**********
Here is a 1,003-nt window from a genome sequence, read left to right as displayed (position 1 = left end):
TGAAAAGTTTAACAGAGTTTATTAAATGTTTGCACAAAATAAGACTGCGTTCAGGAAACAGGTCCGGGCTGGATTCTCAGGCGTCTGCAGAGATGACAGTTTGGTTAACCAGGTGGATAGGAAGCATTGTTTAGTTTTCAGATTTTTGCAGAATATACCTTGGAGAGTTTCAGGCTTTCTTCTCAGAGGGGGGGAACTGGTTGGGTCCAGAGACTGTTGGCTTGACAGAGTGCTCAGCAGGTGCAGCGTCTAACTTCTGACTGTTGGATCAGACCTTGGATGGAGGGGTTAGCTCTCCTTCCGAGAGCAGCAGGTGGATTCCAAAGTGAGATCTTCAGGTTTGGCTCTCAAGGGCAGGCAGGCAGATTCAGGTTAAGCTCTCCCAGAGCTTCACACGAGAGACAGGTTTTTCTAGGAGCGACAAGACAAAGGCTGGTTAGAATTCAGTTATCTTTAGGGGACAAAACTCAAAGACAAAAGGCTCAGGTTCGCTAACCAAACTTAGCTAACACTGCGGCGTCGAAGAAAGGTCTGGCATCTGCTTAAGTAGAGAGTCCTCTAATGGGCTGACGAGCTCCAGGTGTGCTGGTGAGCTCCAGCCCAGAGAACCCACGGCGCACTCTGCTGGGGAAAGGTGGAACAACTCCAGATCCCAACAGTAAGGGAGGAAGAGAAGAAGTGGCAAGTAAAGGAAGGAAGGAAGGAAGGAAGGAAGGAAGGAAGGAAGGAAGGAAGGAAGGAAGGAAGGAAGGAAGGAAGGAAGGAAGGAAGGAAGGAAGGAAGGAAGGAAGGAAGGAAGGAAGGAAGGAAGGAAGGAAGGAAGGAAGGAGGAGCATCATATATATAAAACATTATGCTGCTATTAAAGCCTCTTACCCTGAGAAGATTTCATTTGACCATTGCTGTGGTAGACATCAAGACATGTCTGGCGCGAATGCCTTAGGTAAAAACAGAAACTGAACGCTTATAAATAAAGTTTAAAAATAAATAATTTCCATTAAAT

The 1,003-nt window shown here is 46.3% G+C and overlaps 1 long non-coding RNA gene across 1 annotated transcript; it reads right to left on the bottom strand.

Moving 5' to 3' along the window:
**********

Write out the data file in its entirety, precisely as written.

Here is a 1,003-nt window from a genome sequence, read left to right as displayed (position 1 = left end):
TGAAAAGTTTAACAGAGTTTATTAAATGTTTGCACAAAATAAGACTGCGTTCAGGAAACAGGTCCGGGCTGGATTCTCAGGCGTCTGCAGAGATGACAGTTTGGTTAACCAGGTGGATAGGAAGCATTGTTTAGTTTTCAGATTTTTGCAGAATATACCTTGGAGAGTTTCAGGCTTTCTTCTCAGAGGGGGGGAACTGGTTGGGTCCAGAGACTGTTGGCTTGACAGAGTGCTCAGCAGGTGCAGCGTCTAACTTCTGACTGTTGGATCAGACCTTGGATGGAGGGGTTAGCTCTCCTTCCGAGAGCAGCAGGTGGATTCCAAAGTGAGATCTTCAGGTTTGGCTCTCAAGGGCAGGCAGGCAGATTCAGGTTAAGCTCTCCCAGAGCTTCACACGAGAGACAGGTTTTTCTAGGAGCGACAAGACAAAGGCTGGTTAGAATTCAGTTATCTTTAGGGGACAAAACTCAAAGACAAAAGGCTCAGGTTCGCTAACCAAACTTAGCTAACACTGCGGCGTCGAAGAAAGGTCTGGCATCTGCTTAAGTAGAGAGTCCTCTAATGGGCTGACGAGCTCCAGGTGTGCTGGTGAGCTCCAGCCCAGAGAACCCACGGCGCACTCTGCTGGGGAAAGGTGGAACAACTCCAGATCCCAACAGTAAGGGAGGAAGAGAAGAAGTGGCAAGTAAAGGAAGGAAGGAAGGAAGGAAGGAAGGAAGGAAGGAAGGAAGGAAGGAAGGAAGGAAGGAAGGAAGGAAGGAAGGAAGGAAGGAAGGAAGGAAGGAAGGAAGGAAGGAAGGAAGGAAGGAAGGAAGGAAGGAAGGAAGGAGGAGCATCATATATATAAAACATTATGCTGCTATTAAAGCCTCTTACCCTGAGAAGATTTCATTTGACCATTGCTGTGGTAGACATCAAGACATGTCTGGCGCGAATGCCTTAGGTAAAAACAGAAACTGAACGCTTATAAATAAAGTTTAAAAATAAATAATTTCCATTAAAT

The 1,003-nt window shown here is 46.3% G+C and overlaps 1 long non-coding RNA gene across 1 annotated transcript; it reads right to left on the bottom strand.

Moving 5' to 3' along the window: